Admitting one’s faults and coming clean with another about a wrongdoing is one of the most difficult forms of interaction. The timing of the disclosure never seems to be right and the speaking plan developed by the guilty rarely remains on script. As communication researchers, we can account for this because we know the old sender-message-receiver model no longer represents a true explanation of the communication process; variables such as feedback, environment, and non-verbal communication influences the direction of a conversation.
While we are certain that these variables exist and influence real-time interaction, I feel we pay less attention to the step that comes before the conversation: motive. The act of coming clean usually qualifies as a “game changing performance,” so what comes before the confession? As one who has filled the role of sender, receiver, and active onlooker of coming-clean conversations, I ask, what motivates negative self-disclosure?
In his research of human behavior, Erving Goffman (1963) uses the term civil inattention to refer to the act that occurs when one gives another, “enough visible notice to demonstrate that one appreciates that he other is present (Goffman, 84).” It is a brief moment that serves as an act of civility. Yes, Goffman’s work is based on public interactions, but I believe the concept may be applied to close relationships that are experiencing their demise.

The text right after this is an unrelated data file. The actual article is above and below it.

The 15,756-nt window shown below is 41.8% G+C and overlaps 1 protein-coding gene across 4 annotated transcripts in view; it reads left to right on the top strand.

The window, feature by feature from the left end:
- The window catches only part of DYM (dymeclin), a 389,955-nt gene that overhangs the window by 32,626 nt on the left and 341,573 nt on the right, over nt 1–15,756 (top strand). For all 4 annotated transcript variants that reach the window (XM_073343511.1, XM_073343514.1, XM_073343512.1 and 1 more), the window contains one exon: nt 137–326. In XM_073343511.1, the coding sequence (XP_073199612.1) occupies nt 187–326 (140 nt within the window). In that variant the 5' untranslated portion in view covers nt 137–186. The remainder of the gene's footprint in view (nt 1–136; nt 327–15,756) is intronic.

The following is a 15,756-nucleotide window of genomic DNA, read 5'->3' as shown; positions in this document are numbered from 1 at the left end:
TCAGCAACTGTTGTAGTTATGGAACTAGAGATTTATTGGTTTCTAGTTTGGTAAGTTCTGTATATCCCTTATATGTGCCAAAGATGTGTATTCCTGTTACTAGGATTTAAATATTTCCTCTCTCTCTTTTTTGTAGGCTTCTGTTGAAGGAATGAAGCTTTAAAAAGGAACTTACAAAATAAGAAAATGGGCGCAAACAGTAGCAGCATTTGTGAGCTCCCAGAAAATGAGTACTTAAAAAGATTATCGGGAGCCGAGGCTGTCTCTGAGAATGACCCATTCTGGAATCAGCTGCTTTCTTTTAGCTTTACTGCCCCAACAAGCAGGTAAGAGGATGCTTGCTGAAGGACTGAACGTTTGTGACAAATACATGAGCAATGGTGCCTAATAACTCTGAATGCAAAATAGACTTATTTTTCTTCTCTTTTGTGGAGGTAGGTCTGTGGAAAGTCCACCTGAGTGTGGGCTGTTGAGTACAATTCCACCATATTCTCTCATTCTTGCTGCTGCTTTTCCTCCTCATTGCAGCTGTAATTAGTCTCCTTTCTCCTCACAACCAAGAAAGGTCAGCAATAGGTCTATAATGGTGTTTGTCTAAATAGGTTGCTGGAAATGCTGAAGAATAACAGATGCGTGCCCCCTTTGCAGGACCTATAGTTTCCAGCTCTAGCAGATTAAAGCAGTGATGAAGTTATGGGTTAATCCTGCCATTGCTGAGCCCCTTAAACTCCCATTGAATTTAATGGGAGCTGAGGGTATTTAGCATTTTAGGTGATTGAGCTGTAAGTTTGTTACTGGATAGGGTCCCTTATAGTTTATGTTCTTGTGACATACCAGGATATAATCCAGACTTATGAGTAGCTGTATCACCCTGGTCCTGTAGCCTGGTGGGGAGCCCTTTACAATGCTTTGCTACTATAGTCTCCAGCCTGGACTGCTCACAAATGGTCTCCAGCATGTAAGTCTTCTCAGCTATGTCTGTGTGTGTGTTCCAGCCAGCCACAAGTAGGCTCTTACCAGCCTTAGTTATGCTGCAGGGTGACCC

Over a period of time, bad things happen to good relationships, causing close relationships to morph into a prolonged act of civility where both partners go through the motions of “being civil” while they both know that the actual closeness that resides between them is disintegrating. I argue that Goffman’s civil inattention can apply to closeness that is in the process of reverting back to standards we reserve for public interaction due to its lack of intimacy. Perhaps this type of false attention toward a person one cares about is an extended form of motive?
I believe that civil inattention, when applied to close relationships, can serve as a catalyst to the coming-clean conversation. Though both participate in mutual civil inattention, it may be more likely that the guilty actor will initiate disclosure. I argue that coming-clean is fueled by personal motivations. Feelings of frustration or self- hatred often instigate disclosure, yet we are conditioned to believe that coming-clean is “for the good of us both.” When examining relational downfall, it is important to look not just at the act but what motivates admission.
Erving Goffman. Behavior in Public Places. Free Press, 1963